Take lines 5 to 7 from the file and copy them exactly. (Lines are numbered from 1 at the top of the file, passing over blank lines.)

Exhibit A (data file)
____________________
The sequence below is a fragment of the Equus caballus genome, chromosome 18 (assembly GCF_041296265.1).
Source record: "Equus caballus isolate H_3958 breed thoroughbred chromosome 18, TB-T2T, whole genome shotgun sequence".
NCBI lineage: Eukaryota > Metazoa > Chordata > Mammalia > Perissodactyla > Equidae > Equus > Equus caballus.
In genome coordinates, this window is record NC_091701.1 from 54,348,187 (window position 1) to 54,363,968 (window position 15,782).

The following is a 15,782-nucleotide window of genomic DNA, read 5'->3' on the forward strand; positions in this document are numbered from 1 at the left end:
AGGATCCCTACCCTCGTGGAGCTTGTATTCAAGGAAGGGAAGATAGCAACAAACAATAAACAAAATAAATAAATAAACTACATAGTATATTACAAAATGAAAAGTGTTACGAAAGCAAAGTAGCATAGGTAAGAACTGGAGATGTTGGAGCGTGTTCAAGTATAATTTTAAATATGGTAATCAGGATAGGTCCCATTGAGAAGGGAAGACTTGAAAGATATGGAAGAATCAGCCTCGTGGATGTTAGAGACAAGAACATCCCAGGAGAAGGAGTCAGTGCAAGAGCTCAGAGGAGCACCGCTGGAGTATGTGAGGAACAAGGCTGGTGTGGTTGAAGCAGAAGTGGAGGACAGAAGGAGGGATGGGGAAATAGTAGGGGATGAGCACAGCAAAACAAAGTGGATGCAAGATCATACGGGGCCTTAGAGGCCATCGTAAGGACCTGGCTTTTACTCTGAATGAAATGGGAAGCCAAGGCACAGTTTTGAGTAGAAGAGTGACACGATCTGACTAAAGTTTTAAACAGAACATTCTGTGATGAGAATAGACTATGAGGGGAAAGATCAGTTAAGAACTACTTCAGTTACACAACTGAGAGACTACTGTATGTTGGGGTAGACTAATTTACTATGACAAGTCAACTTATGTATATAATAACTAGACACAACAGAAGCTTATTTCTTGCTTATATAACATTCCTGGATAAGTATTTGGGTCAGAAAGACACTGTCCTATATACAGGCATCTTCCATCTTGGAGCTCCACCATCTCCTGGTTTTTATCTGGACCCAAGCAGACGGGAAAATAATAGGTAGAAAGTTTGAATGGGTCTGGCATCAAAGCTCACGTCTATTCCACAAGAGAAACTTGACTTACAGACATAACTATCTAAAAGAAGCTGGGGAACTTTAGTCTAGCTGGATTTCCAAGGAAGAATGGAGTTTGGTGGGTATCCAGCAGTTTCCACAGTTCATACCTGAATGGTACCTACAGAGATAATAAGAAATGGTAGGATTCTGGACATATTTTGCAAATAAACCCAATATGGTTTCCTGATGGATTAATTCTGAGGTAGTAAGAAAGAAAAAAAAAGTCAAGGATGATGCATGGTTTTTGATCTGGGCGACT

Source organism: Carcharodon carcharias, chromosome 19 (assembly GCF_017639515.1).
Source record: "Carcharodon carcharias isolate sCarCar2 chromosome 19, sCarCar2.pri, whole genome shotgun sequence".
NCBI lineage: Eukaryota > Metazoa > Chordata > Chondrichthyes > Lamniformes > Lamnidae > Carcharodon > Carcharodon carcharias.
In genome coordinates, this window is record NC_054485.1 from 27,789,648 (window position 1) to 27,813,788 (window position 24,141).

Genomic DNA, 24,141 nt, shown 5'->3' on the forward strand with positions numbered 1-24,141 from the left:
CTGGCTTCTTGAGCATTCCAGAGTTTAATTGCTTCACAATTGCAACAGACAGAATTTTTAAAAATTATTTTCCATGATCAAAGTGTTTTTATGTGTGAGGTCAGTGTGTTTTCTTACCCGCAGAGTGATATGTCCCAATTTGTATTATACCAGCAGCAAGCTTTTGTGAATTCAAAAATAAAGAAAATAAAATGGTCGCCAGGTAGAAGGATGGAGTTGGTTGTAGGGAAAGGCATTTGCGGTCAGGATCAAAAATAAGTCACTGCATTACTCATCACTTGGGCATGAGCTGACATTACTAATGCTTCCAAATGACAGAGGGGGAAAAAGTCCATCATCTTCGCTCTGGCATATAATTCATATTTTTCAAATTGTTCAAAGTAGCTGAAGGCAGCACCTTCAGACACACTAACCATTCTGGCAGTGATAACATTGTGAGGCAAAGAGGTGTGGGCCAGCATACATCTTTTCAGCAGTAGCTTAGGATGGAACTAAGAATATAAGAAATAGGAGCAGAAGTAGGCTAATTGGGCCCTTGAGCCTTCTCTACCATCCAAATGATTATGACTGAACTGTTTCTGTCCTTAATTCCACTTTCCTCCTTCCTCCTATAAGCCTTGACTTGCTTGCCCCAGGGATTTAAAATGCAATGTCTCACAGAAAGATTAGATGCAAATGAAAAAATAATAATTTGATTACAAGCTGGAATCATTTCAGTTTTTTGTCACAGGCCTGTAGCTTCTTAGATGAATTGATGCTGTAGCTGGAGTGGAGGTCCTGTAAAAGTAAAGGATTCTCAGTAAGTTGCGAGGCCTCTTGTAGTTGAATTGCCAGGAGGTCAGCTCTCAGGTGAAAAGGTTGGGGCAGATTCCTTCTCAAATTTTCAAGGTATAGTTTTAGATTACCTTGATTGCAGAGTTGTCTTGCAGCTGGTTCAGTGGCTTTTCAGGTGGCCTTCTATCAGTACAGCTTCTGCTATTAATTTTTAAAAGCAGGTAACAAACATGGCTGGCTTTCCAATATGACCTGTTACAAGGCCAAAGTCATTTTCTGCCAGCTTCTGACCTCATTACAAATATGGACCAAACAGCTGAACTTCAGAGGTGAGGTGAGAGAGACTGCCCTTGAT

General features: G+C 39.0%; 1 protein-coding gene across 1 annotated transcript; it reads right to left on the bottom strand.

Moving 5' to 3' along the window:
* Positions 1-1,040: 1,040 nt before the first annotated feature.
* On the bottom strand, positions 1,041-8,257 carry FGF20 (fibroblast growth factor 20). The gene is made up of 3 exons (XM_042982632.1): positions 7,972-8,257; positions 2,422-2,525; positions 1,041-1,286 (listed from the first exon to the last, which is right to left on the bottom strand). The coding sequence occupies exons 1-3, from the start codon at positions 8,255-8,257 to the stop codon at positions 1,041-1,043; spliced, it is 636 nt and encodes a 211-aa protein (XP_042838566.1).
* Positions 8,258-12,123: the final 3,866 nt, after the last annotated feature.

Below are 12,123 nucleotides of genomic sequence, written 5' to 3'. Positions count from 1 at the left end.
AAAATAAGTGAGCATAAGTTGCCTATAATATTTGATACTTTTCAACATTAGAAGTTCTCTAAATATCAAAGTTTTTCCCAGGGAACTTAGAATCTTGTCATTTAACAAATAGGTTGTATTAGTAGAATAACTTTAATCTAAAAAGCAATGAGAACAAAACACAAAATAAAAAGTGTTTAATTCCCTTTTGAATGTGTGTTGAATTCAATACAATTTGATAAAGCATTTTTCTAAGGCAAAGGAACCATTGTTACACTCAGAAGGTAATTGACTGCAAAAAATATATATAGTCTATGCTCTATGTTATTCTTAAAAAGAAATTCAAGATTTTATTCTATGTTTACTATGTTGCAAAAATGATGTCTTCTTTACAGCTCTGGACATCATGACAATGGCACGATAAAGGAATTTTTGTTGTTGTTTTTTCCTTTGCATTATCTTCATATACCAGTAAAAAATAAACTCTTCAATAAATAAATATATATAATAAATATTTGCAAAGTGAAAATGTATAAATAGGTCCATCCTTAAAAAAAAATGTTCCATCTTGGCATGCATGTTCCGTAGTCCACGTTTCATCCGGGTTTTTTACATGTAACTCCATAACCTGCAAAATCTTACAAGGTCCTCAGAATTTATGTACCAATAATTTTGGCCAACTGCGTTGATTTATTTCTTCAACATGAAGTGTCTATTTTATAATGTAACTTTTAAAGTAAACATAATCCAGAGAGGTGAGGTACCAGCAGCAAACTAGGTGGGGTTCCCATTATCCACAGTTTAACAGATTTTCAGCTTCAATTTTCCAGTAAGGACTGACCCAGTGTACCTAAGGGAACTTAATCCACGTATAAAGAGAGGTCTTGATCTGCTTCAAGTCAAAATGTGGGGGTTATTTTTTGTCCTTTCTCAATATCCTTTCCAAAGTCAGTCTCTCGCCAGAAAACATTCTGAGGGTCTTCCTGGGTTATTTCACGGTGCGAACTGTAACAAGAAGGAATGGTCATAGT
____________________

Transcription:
The following is a 15,782-nucleotide window of genomic DNA, read 5'->3' on the forward strand; positions in this document are numbered from 1 at the left end:
AGGATCCCTACCCTCGTGGAGCTTGTATTCAAGGAAGGGAAGATAGCAACAAACAATAAACAAAATAAATAAATAAACTACATAGTATATTACAAAATGAAAAGTGTTACGAAAGCAAAGTAGCATAGGTAAGAACTGGAGATGTTGGAGCGTGTTCAAGTATAATTTTAAATATGGTAATCAGGATAGGTCCCATTGAGAAGGGAAGACTTGAAAGATATGGAAGAATCAGCCTCGTGGATGTTAGAGACAAGAACATCCCAGGAGAAGGAGTCAGTGCAAGAGCTCAGAGGAGCACCGCTGGAGTATGTGAGGAACAAGGCTGGTGTGGTTGAAGCAGAAGTGGAGGACAGAAGGAGGGATGGGGAAATAGTAGGGGATGAGCACAGCAAAACAAAGTGGATGCAAGATCATACGGGGCCTTAGAGGCCATCGTAAGGACCTGGCTTTTACTCTGAATGAAATGGGAAGCCAAGGCACAGTTTTGAGTAGAAGAGTGACACGATCTGACTAAAGTTTTAAACAGAACATTCTGTGATGAGAATAGACTATGAGGGGAAAGATCAGTTAAGAACTACTTCAGTTACACAACTGAGAGACTACTGTATGTTGGGGTAGACTAATTTACTATGACAAGTCAACTTATGTATATAATAACTAGACACAACAGAAGCTTATTTCTTGCTTATATAACATTCCTGGATAAGTATTTGGGTCAGAAAGACACTGTCCTATATACAGGCATCTTCCATCTTGGAGCTCCACCATCTCCTGGTTTTTATCTGGACCCAAGCAGACGGGAAAATAATAGGTAGAAAGTTTGAATGGGTCTGGCATCAAAGCTCACGTCTATTCCACAAGAGAAACTTGACTTACAGACATAACTATCTAAAAGAAGCTGGGGAACTTTAGTCTAGCTGGATTTCCAAGGAAGAATGGAGTTTGGTGGGTATCCAGCAGTTTCCACAGTTCATACCTGAATGGTACCTACAGAGATAATAAGAAATGGTAGGATTCTGGACATATTTTGCAAATAAACCCAATATGGTTTCCTGATGGATTAATTCTGAGGTAGTAAGAAAGAAAAAAAAAGTCAAGGATGATGCATGGTTTTTGATCTGGGCGACT

Source organism: Carcharodon carcharias, chromosome 19 (assembly GCF_017639515.1).